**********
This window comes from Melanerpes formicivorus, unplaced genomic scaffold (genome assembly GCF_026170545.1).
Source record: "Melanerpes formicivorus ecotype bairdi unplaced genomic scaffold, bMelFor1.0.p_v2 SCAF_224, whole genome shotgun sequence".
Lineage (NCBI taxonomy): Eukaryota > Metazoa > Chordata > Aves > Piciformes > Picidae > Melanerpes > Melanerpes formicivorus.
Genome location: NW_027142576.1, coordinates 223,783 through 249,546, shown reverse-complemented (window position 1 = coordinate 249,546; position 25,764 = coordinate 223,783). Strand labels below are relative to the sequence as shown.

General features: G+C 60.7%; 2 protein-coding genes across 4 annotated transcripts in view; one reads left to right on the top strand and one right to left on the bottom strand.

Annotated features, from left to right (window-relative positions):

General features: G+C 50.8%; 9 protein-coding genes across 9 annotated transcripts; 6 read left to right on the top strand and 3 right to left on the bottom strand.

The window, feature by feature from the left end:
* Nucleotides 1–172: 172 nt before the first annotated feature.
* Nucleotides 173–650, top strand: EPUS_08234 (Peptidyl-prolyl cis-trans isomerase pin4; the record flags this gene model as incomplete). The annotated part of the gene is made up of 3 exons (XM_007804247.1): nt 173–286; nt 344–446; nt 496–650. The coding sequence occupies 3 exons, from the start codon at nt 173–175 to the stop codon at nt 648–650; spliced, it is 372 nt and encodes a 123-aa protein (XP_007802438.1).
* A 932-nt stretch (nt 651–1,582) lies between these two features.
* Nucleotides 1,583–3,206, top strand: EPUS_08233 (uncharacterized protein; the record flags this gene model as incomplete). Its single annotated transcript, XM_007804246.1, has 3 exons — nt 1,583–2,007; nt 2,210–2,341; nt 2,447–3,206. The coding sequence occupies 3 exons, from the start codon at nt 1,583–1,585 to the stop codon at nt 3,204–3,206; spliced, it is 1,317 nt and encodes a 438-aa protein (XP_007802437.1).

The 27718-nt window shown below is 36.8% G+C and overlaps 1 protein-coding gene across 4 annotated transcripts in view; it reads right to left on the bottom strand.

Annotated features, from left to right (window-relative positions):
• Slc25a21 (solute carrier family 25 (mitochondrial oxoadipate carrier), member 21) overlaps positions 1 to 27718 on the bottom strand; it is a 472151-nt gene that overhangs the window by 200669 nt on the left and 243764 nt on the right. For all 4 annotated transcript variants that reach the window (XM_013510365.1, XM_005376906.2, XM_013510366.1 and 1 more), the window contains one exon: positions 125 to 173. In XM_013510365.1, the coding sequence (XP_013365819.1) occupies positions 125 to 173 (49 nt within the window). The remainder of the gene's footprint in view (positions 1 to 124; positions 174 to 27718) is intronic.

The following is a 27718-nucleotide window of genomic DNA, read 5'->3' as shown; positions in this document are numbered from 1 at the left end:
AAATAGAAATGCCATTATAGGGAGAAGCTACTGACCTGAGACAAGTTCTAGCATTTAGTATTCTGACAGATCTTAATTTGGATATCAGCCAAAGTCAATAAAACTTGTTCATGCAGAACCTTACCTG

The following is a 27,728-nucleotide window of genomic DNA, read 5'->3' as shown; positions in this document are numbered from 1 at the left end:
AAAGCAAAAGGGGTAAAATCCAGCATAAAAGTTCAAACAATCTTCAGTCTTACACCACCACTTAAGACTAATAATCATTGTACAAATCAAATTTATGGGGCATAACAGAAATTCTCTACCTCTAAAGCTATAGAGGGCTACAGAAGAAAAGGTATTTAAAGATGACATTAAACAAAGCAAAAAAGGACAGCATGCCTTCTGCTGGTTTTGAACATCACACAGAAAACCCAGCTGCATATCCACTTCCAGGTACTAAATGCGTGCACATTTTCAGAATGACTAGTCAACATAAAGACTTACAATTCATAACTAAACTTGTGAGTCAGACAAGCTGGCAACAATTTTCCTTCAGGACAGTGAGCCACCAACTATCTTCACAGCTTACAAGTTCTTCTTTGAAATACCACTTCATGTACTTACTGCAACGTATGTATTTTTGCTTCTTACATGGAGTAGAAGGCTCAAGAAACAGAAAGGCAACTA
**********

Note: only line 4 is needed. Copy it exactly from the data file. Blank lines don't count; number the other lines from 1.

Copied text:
Genome location: NW_027142576.1, coordinates 223,783 through 249,546, shown reverse-complemented (window position 1 = coordinate 249,546; position 25,764 = coordinate 223,783). Strand labels below are relative to the sequence as shown.